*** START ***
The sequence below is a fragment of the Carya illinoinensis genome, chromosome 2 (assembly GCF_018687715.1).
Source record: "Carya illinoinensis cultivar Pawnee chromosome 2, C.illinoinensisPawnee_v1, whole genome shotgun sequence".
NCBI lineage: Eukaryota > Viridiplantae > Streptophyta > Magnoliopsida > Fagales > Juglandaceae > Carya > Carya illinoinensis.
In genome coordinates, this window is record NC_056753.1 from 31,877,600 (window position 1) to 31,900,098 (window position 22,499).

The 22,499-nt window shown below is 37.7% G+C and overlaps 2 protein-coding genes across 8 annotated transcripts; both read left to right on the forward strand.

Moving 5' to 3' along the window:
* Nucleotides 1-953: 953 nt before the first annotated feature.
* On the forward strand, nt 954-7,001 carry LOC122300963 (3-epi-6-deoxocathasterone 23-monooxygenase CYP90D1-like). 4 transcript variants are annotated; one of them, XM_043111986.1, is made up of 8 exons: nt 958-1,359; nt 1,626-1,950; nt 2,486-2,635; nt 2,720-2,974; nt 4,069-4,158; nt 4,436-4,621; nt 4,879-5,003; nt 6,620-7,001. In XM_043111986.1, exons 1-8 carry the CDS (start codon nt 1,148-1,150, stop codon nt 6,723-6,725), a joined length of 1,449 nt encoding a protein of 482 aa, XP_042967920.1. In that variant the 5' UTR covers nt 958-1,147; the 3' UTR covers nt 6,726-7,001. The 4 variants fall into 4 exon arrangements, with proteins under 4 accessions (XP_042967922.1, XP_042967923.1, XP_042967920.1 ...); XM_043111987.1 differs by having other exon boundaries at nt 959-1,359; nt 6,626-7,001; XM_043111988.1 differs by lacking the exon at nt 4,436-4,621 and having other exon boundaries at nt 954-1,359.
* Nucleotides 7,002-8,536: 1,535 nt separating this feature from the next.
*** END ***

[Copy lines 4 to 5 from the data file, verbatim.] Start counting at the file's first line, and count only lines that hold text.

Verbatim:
In genome coordinates, this window is record NC_056753.1 from 31,877,600 (window position 1) to 31,900,098 (window position 22,499).

The 22,499-nt window shown below is 37.7% G+C and overlaps 2 protein-coding genes across 8 annotated transcripts; both read left to right on the forward strand.